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more or less informal as they were, were intended to sift, for your action, the suggestions about the proposed law, we had such distinguished jurists as Mr. Steuart, Mr. Fuller, and Mr. Wetmore-the latter a partner of Mr. Jenner-and the law as it stands had the approval of those gentlemen.

The LIBRARIAN OF CONGRESS. I beg leave to apologize for interrupting, but I have seen a letter from Mr. Edmund Wetmore, chairman of the bar committee, in which he said that as to the individual's right of importation, Mr. Jenner was to make some statement to the committee and that Mr. Wetmore left that to Mr. Jenner. So that it is not accurate to say that Mr. Wetmore approved of those provisions. It is not at all fair to Mr. Jenner to have him indicated as approving of this measure. The bar committees were advisory committees on questions of law.

Mr. JENNER. I will also state that Mr. Fuller coincides entirely with the views I expressed this morning. I have his assurances to that effect, given only day before yesterday.

Doctor STEINER. I talked with Mr. Steuart, and from his conversation I did not understand his views to be as now stated.

Mr. GEORGE HAVEN PUTNAM. I did not know anything of these matters. I point out that the action before this committee, of calling into question what I should denominate the elementary principles of copyright, comes late. More or less informal conferences were held two or three years back for a sifting of the different views; for a consensus of opinion; and while it is true that the representatives of thirty-odd bodies called to those conferences were interested in maintaining and securing copyrights, it is also true that any representatives desiring to be heard there in opposition to principles of copyright were heard very freely. And further I recall to you that fourteen months ago, at the preliminary hearing, when this bill was in a more or less formative shape and when it was your desire, of course, to have the work advanced to final action, there was then opportunity to present views in regard to this particular provision and it would have been a great saving of time to discuss them then. Representative CURRIER. Did anybody except those having an interest in copyrights have notice of those conferences?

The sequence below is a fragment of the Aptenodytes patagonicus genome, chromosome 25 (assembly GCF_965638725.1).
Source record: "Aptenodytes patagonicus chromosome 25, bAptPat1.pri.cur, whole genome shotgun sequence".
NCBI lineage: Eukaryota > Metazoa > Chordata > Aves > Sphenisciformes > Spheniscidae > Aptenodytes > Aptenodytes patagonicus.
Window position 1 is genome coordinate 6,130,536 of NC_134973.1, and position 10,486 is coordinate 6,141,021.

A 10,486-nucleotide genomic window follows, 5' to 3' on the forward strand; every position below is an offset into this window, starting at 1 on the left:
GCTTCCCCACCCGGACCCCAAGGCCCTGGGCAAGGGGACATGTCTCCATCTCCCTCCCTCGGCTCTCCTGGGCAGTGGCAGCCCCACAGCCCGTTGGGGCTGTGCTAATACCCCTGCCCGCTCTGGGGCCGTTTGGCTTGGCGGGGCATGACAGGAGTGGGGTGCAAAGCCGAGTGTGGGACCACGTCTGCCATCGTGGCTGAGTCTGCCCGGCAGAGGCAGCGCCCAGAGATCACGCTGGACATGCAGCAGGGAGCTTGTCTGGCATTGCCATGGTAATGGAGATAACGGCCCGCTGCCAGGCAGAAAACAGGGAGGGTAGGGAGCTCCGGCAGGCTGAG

Mr. GEORGE HAVEN PUTNAM. I understand that the matter and the deliberations were referred to very largely in the public press; that various individual requests were received and that individuals did attend the gatherings in New York and elsewhere; and a great many opinions were received, digested, and considered. There was a little loss of time in bringing to bear a proposition which in my judgment has to do with the elementary principles of copyright.

What I advocate is in line with every copyright law which has ever been considered or enacted in this country. A proper copyright law should give to the producer an exclusive right to publish, vend, and control a certain article.

It is true that there would be certain inconveniences connected with such control. You may call it a monopoly, if you will. It is also true that from 1783, the time of Noah Webster and his work, it has been held throughout the country that it is to the interest of the community as a whole to encourage the production of literature and art, and it has been decided that that encouragement of literature and art could be secured only by giving to the producer and his assign